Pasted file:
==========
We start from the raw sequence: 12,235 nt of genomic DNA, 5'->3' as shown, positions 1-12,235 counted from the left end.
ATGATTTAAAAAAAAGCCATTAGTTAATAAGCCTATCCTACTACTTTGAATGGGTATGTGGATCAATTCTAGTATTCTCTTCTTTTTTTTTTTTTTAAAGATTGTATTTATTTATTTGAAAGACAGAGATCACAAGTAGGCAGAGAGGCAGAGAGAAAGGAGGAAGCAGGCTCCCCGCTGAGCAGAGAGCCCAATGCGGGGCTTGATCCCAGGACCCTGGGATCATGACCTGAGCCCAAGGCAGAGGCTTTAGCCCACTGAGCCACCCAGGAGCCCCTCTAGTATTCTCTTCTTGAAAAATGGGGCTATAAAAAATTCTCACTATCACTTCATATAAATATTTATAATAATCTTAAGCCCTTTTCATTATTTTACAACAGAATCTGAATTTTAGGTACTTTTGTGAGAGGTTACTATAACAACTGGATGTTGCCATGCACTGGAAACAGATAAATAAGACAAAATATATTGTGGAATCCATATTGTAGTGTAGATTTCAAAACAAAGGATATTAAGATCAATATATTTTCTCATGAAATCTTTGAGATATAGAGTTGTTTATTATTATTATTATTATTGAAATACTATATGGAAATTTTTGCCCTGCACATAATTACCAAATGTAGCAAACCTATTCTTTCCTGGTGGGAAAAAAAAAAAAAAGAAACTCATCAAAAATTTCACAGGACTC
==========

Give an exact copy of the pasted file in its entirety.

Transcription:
We start from the raw sequence: 12,235 nt of genomic DNA, 5'->3' as shown, positions 1-12,235 counted from the left end.
ATGATTTAAAAAAAAGCCATTAGTTAATAAGCCTATCCTACTACTTTGAATGGGTATGTGGATCAATTCTAGTATTCTCTTCTTTTTTTTTTTTTTAAAGATTGTATTTATTTATTTGAAAGACAGAGATCACAAGTAGGCAGAGAGGCAGAGAGAAAGGAGGAAGCAGGCTCCCCGCTGAGCAGAGAGCCCAATGCGGGGCTTGATCCCAGGACCCTGGGATCATGACCTGAGCCCAAGGCAGAGGCTTTAGCCCACTGAGCCACCCAGGAGCCCCTCTAGTATTCTCTTCTTGAAAAATGGGGCTATAAAAAATTCTCACTATCACTTCATATAAATATTTATAATAATCTTAAGCCCTTTTCATTATTTTACAACAGAATCTGAATTTTAGGTACTTTTGTGAGAGGTTACTATAACAACTGGATGTTGCCATGCACTGGAAACAGATAAATAAGACAAAATATATTGTGGAATCCATATTGTAGTGTAGATTTCAAAACAAAGGATATTAAGATCAATATATTTTCTCATGAAATCTTTGAGATATAGAGTTGTTTATTATTATTATTATTATTGAAATACTATATGGAAATTTTTGCCCTGCACATAATTACCAAATGTAGCAAACCTATTCTTTCCTGGTGGGAAAAAAAAAAAAAAGAAACTCATCAAAAATTTCACAGGACTC